Meet Willie Washington,the beloved Washington Laboratories Test Robot at the 2012 IEEE Symposium.

This video is about Willie Runs

Willie Goes Rogue! Episode II of THE LAB

In the first episode we meet our newest engineer. Could he be Nikolai Tesla, reincarnated

Steve Ferguson discusses CS115

Steve Ferguson discusses CS116

Steve Ferguson gives the whys and hows of MIL-STD Conducted Emissions Testing. Conducted emissions testing is required to quantify unwanted noise and interference on power mains and buses. To properly measure and manage these emissions, it is necessary to understand the test setups, calibration and data collection.

CS101 is the MIL-STD-461 method of determining the susceptibility of electronic systems to low frequency conducted energy. An calibrated signal is injected into the mains of the equipment and the performance monitored. Steve Ferguson demonstrates the setup, calibration and performance of this test.

Steve Ferguson discusses CS115 and CS116.

Welcome to Espresso Classics! In this Classic we wind the clock back a bit and feature Dr. Norm Violette giving the timeless overview of EMC Concepts. If you weren’t clear on how many ways you can polish a decibel, or if memory is a sepia-hued, this short will put a little shine on this topic. Thanks, Norm!

EMC Demonstrations and Solutions: The Whys and Hows. These instructional videos show basic concepts of EMC topics such as Cable Radiation, Aperture Radiation, Magnetic Field Shielding and Conducted Emission Measurements. Watch Dr. Norman Violette, founder of Washington Laboratories Inc., as he gives a demonstration of EMC measurement and troubleshooting techniques. Practical solutions to common EMI problems provided by the accomplished and renown Dr. Violette.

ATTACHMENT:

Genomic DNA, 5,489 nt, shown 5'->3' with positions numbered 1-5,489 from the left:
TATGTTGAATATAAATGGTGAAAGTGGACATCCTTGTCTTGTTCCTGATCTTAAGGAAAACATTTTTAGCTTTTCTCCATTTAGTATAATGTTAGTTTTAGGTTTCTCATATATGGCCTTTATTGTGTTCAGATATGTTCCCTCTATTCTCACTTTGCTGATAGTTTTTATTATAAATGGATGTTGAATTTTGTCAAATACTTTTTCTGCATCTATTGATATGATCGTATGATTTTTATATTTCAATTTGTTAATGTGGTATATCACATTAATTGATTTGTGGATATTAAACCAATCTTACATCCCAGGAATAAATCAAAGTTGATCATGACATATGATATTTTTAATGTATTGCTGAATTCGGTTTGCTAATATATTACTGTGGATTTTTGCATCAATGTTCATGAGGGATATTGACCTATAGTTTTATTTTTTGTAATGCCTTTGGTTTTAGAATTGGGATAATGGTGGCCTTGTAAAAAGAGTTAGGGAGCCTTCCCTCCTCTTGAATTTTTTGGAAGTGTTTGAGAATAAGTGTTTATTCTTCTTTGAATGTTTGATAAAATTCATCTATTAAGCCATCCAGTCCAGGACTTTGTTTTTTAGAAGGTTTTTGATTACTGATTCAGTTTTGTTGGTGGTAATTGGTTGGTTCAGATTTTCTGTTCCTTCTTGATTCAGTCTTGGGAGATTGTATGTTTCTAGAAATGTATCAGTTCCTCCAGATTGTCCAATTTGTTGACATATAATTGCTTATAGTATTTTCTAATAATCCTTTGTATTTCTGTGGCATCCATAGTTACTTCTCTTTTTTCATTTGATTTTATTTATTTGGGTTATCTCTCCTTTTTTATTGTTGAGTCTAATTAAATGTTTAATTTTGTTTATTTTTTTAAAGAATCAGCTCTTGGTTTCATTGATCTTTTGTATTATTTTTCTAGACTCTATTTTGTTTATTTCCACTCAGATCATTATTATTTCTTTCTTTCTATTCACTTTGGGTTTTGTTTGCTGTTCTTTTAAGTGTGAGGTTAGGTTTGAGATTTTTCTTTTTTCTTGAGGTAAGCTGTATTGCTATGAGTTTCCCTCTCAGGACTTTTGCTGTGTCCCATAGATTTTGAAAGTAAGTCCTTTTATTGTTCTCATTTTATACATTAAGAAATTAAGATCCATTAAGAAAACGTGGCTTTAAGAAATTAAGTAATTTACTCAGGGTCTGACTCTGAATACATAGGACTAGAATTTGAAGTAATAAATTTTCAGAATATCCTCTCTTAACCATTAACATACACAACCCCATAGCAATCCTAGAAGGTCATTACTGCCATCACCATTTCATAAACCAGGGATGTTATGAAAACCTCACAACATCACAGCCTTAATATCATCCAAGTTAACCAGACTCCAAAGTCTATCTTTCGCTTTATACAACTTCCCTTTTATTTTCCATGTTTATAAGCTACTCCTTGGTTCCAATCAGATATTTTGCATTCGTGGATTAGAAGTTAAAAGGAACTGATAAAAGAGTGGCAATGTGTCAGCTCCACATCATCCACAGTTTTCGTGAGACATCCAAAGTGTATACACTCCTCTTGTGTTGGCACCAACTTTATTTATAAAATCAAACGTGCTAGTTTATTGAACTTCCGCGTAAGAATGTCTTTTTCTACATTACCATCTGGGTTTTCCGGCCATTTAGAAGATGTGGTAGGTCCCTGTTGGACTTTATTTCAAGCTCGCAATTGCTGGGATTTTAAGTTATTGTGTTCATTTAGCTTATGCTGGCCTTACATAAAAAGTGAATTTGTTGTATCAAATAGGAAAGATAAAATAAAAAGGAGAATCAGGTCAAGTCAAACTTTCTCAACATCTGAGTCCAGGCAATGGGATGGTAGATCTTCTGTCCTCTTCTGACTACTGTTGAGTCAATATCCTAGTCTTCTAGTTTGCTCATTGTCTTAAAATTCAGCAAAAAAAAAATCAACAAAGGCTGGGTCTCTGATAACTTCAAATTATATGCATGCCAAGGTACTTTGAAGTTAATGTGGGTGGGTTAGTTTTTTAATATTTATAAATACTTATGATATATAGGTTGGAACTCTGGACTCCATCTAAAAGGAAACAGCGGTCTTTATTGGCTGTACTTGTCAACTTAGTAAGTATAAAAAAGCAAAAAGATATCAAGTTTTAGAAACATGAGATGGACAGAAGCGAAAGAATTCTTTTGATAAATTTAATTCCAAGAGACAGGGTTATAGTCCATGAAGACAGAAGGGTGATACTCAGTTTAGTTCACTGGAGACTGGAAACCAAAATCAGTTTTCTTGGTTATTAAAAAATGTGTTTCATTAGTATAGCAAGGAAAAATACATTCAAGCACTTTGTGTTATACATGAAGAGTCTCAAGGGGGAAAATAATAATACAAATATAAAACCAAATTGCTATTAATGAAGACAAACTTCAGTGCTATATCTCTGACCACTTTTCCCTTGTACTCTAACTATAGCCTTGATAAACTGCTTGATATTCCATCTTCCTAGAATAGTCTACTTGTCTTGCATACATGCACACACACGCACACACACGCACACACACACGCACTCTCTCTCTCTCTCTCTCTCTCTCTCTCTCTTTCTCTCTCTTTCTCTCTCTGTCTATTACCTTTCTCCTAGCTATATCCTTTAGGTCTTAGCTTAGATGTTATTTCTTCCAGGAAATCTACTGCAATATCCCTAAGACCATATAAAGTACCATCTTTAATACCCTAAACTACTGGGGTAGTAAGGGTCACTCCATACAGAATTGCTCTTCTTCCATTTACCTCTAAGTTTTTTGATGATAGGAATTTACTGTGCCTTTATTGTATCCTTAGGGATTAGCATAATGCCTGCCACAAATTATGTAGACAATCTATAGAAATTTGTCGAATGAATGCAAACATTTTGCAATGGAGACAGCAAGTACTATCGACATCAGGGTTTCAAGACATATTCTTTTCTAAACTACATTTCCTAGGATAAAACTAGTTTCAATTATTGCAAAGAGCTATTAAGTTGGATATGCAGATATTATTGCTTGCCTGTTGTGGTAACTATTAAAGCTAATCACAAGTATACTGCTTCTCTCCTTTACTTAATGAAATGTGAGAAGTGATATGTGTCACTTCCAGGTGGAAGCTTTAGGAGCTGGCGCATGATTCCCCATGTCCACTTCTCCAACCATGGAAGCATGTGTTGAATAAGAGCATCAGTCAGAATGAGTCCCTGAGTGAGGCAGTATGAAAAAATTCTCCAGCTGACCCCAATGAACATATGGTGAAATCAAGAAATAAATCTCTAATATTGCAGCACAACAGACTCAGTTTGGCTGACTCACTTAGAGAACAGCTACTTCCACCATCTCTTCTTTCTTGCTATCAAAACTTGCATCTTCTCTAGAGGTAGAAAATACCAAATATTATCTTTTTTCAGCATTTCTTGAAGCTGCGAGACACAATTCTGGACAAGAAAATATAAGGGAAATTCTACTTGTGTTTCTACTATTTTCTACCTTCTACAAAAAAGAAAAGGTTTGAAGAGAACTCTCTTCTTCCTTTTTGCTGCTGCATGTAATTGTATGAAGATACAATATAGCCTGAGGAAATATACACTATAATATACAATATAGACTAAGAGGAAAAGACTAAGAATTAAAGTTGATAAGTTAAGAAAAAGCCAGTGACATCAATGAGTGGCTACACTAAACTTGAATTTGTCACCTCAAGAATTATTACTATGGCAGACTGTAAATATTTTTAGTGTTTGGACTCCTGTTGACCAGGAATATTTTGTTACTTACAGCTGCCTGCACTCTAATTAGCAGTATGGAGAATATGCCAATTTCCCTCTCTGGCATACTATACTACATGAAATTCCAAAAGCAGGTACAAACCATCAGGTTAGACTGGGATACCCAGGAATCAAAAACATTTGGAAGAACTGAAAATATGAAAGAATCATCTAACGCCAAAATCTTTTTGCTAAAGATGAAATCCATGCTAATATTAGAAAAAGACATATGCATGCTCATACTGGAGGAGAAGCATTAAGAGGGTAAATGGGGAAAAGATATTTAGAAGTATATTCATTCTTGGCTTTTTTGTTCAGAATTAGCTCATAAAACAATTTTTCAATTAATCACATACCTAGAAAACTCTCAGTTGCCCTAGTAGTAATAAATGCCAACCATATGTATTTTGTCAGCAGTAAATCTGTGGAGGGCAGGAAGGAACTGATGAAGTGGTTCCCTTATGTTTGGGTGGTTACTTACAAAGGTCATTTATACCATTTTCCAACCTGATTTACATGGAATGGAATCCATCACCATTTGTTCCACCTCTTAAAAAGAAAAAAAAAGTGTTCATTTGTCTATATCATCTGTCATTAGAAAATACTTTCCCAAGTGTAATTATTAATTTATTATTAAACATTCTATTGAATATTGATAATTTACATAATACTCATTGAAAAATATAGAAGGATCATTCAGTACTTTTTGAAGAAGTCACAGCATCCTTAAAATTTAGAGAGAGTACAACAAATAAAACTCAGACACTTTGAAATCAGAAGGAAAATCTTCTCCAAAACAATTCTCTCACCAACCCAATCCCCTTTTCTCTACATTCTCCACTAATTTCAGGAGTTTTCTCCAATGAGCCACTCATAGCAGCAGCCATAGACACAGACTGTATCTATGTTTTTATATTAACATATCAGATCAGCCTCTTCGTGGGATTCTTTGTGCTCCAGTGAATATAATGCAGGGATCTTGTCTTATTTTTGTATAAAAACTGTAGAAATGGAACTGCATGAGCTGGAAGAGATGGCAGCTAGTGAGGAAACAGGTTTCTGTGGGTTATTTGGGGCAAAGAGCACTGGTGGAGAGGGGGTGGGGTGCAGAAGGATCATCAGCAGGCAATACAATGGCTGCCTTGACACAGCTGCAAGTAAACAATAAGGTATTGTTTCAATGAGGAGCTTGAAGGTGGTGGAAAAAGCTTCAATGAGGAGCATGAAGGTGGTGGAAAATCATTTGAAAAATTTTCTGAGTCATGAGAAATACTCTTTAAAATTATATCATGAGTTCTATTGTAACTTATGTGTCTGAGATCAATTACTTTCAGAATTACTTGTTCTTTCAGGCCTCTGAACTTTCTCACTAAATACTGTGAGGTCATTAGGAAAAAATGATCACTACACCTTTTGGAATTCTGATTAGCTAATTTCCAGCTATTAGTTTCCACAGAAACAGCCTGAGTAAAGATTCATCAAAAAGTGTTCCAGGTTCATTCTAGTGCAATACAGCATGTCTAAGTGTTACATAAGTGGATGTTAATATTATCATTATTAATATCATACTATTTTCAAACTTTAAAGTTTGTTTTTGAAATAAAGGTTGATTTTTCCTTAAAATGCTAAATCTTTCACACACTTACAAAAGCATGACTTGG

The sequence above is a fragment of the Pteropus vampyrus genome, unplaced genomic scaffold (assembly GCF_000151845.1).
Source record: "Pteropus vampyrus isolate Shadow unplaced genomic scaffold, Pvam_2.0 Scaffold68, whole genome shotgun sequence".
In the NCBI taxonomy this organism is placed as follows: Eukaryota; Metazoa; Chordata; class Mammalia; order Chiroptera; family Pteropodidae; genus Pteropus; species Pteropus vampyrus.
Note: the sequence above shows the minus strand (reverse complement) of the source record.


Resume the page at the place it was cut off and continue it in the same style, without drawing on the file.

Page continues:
Mike Violette, Steve Koster and John Repella of Washington Labs delve into the decibel. The dB is the currency of EMC and Radio Frequency engineering. Understanding how the dB is dealt with and used is a critical part of understanding, and speaking, EMC.

Our engineering classes teach us about the ideal behavior of circuit elements: wire, resistors, capacitors, inductors, etc. When used in the real world, the classic models break down. The behavior of these parts in circuits and systems may be greatly different than the designer may have envisioned. This is due to the fact that at radio frequencies, components behave according to the reactance of parasitic properties (wiring inductance and space capacitance). Steve Koster and James Ritter discuss the implications of this physical behavior and provide a demonstration of the performance several common devices using a network analyzer to evaluate the impedance of the device as a function of frequency.

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